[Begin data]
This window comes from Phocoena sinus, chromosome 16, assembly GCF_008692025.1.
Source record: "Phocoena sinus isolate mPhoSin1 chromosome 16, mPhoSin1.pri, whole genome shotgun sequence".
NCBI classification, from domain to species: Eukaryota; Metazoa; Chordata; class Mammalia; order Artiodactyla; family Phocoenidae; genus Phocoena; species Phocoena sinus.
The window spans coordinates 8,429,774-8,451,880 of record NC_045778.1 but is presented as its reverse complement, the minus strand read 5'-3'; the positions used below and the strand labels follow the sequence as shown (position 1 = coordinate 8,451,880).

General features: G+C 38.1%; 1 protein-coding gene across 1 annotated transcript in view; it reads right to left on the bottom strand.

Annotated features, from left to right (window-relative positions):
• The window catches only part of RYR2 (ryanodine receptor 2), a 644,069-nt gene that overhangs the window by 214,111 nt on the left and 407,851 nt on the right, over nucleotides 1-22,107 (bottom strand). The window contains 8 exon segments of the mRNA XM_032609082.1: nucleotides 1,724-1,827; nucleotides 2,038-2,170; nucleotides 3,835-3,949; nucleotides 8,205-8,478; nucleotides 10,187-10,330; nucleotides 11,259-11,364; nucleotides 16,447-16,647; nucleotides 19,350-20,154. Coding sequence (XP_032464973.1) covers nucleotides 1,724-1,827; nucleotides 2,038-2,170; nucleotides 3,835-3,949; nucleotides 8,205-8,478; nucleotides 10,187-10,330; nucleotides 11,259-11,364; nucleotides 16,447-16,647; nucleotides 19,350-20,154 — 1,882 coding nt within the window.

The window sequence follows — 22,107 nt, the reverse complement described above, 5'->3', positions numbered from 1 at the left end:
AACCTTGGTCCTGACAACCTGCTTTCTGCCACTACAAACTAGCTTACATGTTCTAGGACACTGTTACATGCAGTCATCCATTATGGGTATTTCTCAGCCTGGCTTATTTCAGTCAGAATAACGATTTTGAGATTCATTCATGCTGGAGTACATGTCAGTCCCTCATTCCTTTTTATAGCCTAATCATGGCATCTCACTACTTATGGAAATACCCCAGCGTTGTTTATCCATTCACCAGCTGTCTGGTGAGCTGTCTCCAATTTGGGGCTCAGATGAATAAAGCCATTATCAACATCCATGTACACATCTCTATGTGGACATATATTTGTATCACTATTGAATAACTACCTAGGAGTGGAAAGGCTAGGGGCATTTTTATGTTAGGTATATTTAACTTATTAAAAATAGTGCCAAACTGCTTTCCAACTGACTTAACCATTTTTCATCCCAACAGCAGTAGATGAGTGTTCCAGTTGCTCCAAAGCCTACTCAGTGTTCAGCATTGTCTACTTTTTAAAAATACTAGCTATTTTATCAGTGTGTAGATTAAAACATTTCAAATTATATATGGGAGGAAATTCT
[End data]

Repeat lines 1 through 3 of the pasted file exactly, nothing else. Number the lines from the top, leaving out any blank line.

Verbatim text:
This window comes from Phocoena sinus, chromosome 16, assembly GCF_008692025.1.
Source record: "Phocoena sinus isolate mPhoSin1 chromosome 16, mPhoSin1.pri, whole genome shotgun sequence".
NCBI classification, from domain to species: Eukaryota; Metazoa; Chordata; class Mammalia; order Artiodactyla; family Phocoenidae; genus Phocoena; species Phocoena sinus.